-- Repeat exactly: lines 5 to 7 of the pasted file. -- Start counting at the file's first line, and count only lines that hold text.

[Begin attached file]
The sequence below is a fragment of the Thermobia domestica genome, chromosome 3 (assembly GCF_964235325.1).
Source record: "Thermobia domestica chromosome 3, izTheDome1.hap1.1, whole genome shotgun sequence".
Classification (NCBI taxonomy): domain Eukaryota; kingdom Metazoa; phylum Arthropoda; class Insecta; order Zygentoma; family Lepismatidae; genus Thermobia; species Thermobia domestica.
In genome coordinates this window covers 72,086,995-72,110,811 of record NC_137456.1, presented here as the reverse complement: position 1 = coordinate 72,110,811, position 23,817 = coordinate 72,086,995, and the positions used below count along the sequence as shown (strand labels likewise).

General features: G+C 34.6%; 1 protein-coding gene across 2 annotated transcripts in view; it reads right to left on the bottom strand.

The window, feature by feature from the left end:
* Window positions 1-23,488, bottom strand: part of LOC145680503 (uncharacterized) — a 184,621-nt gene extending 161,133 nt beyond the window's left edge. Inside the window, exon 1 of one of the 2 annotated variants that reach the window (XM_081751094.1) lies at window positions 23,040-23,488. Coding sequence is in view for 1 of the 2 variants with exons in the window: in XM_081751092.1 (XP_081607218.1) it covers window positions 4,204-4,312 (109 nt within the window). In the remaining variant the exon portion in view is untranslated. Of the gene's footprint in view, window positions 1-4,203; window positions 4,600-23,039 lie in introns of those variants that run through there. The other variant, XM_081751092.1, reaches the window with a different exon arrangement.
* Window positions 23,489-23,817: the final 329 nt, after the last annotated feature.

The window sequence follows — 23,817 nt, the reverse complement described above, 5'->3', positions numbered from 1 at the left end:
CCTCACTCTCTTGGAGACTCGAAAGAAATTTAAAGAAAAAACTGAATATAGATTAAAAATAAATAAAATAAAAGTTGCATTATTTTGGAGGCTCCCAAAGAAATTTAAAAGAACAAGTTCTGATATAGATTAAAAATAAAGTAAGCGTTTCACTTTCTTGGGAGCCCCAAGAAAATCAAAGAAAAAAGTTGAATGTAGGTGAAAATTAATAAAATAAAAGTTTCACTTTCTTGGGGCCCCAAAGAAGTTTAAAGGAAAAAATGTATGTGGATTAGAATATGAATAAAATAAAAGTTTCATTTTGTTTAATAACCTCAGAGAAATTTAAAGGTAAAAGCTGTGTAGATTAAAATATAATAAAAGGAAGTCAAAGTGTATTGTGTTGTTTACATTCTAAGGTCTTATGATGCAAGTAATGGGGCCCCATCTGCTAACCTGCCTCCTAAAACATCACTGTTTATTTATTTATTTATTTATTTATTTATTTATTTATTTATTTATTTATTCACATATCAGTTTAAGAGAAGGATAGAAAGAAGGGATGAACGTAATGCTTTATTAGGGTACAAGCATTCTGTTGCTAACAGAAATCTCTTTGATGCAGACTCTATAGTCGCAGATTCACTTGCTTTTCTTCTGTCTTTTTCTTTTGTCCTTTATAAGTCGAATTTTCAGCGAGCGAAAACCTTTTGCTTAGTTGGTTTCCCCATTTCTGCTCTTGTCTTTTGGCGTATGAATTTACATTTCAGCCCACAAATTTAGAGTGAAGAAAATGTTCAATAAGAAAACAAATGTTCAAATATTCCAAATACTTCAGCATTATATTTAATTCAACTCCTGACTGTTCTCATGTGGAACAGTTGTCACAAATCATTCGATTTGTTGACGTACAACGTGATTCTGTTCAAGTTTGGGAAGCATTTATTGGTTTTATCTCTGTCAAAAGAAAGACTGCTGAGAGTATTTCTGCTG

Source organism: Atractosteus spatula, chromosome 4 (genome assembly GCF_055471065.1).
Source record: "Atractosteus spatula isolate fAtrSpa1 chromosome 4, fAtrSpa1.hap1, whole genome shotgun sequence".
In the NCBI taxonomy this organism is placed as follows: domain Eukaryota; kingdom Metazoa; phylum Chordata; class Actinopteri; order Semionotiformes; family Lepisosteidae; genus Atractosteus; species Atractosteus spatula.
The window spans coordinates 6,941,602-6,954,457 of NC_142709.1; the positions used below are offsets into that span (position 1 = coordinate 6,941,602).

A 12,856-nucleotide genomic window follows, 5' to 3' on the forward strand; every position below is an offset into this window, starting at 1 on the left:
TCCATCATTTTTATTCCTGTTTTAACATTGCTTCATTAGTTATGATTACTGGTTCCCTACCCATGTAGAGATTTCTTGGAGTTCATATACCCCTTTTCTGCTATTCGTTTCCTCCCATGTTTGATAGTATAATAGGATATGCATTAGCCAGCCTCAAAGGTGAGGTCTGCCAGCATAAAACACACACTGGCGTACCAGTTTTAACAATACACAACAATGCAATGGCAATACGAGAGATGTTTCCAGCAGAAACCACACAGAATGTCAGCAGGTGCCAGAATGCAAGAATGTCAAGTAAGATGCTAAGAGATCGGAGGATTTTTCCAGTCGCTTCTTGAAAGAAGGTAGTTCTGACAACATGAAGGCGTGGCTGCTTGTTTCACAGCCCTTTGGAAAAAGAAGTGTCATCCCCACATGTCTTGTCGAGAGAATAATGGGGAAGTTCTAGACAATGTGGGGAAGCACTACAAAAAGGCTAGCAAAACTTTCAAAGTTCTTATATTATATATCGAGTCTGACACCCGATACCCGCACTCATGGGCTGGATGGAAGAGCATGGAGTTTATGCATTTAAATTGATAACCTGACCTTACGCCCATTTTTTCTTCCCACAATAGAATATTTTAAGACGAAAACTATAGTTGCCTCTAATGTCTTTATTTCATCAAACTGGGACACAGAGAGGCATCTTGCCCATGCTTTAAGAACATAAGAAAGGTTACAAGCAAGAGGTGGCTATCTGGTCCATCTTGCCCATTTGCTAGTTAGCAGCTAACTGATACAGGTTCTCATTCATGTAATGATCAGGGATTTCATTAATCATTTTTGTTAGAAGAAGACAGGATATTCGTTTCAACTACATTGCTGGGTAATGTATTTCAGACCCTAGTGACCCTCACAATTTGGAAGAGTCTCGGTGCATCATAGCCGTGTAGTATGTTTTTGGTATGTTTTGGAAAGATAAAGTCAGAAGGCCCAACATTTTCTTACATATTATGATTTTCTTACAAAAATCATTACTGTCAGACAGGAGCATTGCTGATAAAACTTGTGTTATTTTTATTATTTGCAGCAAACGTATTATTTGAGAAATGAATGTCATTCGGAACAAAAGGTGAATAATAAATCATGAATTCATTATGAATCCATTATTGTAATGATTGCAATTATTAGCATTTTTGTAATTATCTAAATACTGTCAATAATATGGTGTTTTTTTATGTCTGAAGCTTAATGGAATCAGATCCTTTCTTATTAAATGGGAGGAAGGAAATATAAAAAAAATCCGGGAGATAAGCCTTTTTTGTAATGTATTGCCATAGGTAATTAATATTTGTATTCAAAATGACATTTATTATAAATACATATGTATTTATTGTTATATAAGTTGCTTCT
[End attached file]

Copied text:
General features: G+C 34.6%; 1 protein-coding gene across 2 annotated transcripts in view; it reads right to left on the bottom strand.

The window, feature by feature from the left end:
* Window positions 1-23,488, bottom strand: part of LOC145680503 (uncharacterized) — a 184,621-nt gene extending 161,133 nt beyond the window's left edge. Inside the window, exon 1 of one of the 2 annotated variants that reach the window (XM_081751094.1) lies at window positions 23,040-23,488. Coding sequence is in view for 1 of the 2 variants with exons in the window: in XM_081751092.1 (XP_081607218.1) it covers window positions 4,204-4,312 (109 nt within the window). In the remaining variant the exon portion in view is untranslated. Of the gene's footprint in view, window positions 1-4,203; window positions 4,600-23,039 lie in introns of those variants that run through there. The other variant, XM_081751092.1, reaches the window with a different exon arrangement.